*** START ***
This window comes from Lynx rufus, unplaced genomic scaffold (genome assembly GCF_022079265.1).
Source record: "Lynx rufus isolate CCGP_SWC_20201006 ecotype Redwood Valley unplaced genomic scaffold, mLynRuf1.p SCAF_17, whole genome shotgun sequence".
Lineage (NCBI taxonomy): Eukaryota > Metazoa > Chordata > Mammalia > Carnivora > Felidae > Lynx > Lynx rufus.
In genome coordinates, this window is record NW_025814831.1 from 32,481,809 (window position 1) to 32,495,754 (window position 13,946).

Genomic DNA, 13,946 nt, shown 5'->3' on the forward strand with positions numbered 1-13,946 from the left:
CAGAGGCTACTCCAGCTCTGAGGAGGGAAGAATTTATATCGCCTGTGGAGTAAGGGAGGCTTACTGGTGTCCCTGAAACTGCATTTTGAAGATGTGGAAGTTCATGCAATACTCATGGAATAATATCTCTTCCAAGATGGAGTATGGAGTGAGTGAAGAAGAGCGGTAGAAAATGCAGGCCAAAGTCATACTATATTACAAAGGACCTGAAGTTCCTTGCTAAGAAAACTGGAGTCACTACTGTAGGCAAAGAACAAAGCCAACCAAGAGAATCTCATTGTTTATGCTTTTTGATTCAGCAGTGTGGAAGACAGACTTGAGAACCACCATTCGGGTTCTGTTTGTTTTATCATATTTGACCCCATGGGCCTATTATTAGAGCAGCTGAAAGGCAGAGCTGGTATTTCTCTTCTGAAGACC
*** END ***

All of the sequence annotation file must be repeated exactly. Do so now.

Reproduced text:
This window comes from Lynx rufus, unplaced genomic scaffold (genome assembly GCF_022079265.1).
Source record: "Lynx rufus isolate CCGP_SWC_20201006 ecotype Redwood Valley unplaced genomic scaffold, mLynRuf1.p SCAF_17, whole genome shotgun sequence".
Lineage (NCBI taxonomy): Eukaryota > Metazoa > Chordata > Mammalia > Carnivora > Felidae > Lynx > Lynx rufus.
In genome coordinates, this window is record NW_025814831.1 from 32,481,809 (window position 1) to 32,495,754 (window position 13,946).

Genomic DNA, 13,946 nt, shown 5'->3' on the forward strand with positions numbered 1-13,946 from the left:
CAGAGGCTACTCCAGCTCTGAGGAGGGAAGAATTTATATCGCCTGTGGAGTAAGGGAGGCTTACTGGTGTCCCTGAAACTGCATTTTGAAGATGTGGAAGTTCATGCAATACTCATGGAATAATATCTCTTCCAAGATGGAGTATGGAGTGAGTGAAGAAGAGCGGTAGAAAATGCAGGCCAAAGTCATACTATATTACAAAGGACCTGAAGTTCCTTGCTAAGAAAACTGGAGTCACTACTGTAGGCAAAGAACAAAGCCAACCAAGAGAATCTCATTGTTTATGCTTTTTGATTCAGCAGTGTGGAAGACAGACTTGAGAACCACCATTCGGGTTCTGTTTGTTTTATCATATTTGACCCCATGGGCCTATTATTAGAGCAGCTGAAAGGCAGAGCTGGTATTTCTCTTCTGAAGACC